Category Archives: Religious

Carry on with your religion

Speaking of good religion vs. bad religion:

Does it help you cope with the fact that you are a bag of meat sitting on a rock in outer space and that someday you will DIE and you are completely powerless, helpless, and insignificant in the wake of this beautiful cosmic shitstorm we call existence?

Does it help with that? Yes? EXCELLENT! Carry on with your religion! Just keep it to your f–ing self.

How to suck at your religion – The Oatmeal.

The idea of the Bible

These texts weren’t reading material; they functioned atropaically—as amulets, talismans, good luck pieces. These Bibles were owned, touched, tucked away, treasured. But not read. The idea of the Bible mattered more than its content.

From my vantage point, that attitude toward the Bible is ubiquitous, even for folks whose Bibles are big. A lot of verbage gets thrown around about the Bible (its perfection, its authority, its goodness) that makes sense only if you don’t read it—or read it seriously.

Julia O’Brien writing about an exhibition of small bibles she saw at the Walters Art Museum in Baltimore

Narrative History?

First, on what basis do people determine that Genesis 1 & 2 must be narrative history? I am regularly asked to prove that it is something else, as though by default it must be considered narrative history. But the way one usually identifies a literary genre, especially in the ancient world where things didn’t come labeled “mythology,” “history,” or “fiction,” is to build an acquaintance with related literature. Ever since I became acquainted with a much broader range of ancient near eastern literature, it has always seemed to me that this process should be reversed. Why should something that looks so very much like other ancient near eastern creation myths be regarded as narrative history?

Henry Neufeld talking about Genesis in light of theistic evolution

Reflect Seriously

According to the Bible, God gave great and undoubtable signs — parting seas, fire from heaven, and so on. Yet Sagan asks the pertinent question: “why should God be so clear in the Bible and so obscure in the world?” (p.167). Unless Christians and other religious believers are to abandon reason altogether or compartimentalize the Bible out from the world we live in today, then such questions must be reflected on seriously and not dismissed.

James McGrath reflects upon Carl Sagan at Exploring our Matrix

The Good Samaritan

When the priest and Levite saw the body on the ground, they chose to pass him by. When the Samaritan saw the body, he took the pains to help the man.

If your goal is being right, you can wash your hands of a person; if your goal is love, you can’t.

A reflection on the good Samaritan from the blog Jesus Creed

Plug up their ears

…The doctrine of biblical inerrancy has the effect of inspiring its adherents to pay more attention to a text than to the neighbors they are called upon to love. Sometimes it even inspires them to plug up their ears with Bible verses, so that they can no longer hear the anguished cries of neighbors…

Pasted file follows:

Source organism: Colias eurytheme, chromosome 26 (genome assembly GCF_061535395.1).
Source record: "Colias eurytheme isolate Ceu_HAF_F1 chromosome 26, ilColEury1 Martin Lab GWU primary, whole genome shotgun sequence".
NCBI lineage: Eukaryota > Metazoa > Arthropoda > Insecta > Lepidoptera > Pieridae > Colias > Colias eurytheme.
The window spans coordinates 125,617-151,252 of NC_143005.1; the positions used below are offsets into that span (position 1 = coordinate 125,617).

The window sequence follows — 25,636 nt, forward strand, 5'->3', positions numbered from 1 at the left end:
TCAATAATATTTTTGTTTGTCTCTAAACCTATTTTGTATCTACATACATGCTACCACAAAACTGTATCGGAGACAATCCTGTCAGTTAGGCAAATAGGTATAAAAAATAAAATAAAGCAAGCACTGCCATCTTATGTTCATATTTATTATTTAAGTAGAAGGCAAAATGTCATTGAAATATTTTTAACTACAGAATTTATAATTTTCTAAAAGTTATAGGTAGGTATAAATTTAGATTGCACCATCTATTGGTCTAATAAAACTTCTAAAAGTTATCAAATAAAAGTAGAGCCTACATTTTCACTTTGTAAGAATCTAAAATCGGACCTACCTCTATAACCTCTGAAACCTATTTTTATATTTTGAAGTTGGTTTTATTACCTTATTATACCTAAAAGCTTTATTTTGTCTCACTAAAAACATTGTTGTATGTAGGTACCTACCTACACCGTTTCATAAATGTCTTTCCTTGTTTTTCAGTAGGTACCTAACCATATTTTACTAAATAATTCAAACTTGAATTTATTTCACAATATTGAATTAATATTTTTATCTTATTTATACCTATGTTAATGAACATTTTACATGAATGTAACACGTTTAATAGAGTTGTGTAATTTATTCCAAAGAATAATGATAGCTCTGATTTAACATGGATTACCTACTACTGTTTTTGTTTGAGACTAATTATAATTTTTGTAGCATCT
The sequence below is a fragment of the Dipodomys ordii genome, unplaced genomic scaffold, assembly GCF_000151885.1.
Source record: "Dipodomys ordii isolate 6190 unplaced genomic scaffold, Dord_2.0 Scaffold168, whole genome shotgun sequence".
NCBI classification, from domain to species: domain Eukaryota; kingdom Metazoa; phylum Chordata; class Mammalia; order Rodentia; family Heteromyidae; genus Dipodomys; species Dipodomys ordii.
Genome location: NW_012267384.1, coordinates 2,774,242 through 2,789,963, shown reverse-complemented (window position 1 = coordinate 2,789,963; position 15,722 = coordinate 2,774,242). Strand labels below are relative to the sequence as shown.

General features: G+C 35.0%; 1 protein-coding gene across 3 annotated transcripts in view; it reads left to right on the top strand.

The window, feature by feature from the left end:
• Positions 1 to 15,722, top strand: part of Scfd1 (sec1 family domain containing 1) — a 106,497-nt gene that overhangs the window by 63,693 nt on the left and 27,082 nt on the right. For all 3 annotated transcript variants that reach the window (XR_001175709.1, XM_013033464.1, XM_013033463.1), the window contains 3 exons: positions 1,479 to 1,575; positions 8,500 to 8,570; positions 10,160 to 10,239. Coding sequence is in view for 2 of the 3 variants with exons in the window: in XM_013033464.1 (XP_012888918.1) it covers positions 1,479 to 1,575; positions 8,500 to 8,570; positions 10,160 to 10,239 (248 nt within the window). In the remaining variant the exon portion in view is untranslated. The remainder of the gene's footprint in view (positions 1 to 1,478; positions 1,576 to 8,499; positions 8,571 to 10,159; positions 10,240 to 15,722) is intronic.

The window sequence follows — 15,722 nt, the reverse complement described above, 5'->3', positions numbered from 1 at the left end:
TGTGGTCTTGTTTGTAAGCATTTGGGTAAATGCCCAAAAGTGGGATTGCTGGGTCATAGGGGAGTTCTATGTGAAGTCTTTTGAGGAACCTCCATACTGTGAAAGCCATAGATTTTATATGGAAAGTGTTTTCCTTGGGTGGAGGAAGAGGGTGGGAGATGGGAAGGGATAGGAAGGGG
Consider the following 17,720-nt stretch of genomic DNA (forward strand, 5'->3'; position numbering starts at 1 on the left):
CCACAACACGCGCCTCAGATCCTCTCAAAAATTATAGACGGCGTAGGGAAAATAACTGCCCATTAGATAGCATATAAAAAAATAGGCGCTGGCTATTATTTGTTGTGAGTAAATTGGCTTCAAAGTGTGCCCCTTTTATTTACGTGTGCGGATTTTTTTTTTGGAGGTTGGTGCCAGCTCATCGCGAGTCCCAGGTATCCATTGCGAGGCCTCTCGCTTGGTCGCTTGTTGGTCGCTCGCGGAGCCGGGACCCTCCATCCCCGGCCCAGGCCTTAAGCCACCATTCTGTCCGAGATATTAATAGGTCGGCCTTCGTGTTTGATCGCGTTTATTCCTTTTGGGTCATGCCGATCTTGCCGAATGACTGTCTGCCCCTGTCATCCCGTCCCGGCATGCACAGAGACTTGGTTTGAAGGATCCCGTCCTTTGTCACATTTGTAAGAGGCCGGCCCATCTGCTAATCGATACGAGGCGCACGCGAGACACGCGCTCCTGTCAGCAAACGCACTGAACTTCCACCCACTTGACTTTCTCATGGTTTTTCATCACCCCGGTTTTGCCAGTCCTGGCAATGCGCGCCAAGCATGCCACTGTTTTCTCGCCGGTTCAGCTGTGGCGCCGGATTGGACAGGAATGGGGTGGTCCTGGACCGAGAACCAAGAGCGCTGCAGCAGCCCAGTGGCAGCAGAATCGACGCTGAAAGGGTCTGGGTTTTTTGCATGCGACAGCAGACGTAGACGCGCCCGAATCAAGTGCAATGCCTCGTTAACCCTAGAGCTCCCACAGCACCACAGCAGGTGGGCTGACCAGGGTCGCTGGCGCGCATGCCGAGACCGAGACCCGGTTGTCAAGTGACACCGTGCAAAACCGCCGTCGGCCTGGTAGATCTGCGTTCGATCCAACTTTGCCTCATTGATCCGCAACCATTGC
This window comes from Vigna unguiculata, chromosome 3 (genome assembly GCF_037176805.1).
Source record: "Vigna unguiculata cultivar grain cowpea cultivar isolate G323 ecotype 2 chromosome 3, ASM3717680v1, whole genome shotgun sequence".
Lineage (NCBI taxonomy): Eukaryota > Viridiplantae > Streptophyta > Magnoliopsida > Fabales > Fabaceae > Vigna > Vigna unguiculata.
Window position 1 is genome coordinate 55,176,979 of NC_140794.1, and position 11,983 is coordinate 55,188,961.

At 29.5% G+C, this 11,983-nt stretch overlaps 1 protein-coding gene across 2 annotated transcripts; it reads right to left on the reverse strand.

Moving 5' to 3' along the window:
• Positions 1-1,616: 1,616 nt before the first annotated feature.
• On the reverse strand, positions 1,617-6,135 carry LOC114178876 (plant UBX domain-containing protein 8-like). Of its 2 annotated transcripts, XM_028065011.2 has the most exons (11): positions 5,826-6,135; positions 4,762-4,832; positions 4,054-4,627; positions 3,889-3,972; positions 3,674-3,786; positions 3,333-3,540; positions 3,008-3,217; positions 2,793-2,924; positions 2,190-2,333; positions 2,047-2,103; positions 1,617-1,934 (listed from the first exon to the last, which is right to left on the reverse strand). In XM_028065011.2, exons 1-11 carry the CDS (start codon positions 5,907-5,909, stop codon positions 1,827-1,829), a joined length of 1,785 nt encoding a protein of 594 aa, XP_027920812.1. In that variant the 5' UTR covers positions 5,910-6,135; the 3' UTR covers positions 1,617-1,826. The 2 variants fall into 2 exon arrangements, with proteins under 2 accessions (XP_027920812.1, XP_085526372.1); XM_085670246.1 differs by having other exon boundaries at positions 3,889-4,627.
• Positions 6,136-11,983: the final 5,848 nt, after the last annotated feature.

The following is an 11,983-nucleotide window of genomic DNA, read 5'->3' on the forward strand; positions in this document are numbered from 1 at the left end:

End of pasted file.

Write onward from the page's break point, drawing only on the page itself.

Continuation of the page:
Quote from Eric Reitan at Religion Dispatches in an article about same sex marriage equality.

Holiness, not Grace

A quote from Fred Stoeker in the book Every Man’s Battle:

I was asking, “How far can I go and still be considered a Christian?” What I should have been asking is, “How holy can I be?”

Wow, that comment just lit up inside my head. That describes me to a tee. I once even made the comment to some friends in a Bible study that I wanted to be seen as the Christian who knew the most about binge drinking. I was trying to walk the line…to be as far on the outside of the Christian mainstream as I could get. I told myself it was because I was embracing the doctrine of Grace. I told myself that my mainstream Christian friends with all of their rules they try to live by were like the Pharasees in Jesus’ time: trying to legislate holiness so that by following rules they could try to earn God’s love. I saw my drinking, swearing, irreverent lifestyle as the thing Jesus was trying to teach people: don’t follow the rules, just love God and He’ll be gracious enough to forgive your sins.

But that’s not true. The law-abiders wheren’t being Pharasees: I was. The point of the Pharasee’s rules wasn’t to help them to be righteous but to allow them to have the appearance of righteousness while their hearts stayed cold and unloving and far from God. That’s what I was doing with the concept of grace: using it to justify staying as far from God as I possibly could. I had no desire to do what God wanted; I just created a doctrine that let me do whatever I wanted.

Wow. I need to work on this.

Have a Good Friday

A Stranger To My Brothers

On a recent work-day at my church, where I was helping clean up the grounds, we found 13 empty scotch bottles around the property. They were all the same brand, and some of them were still in their weathered paper bag wrappers.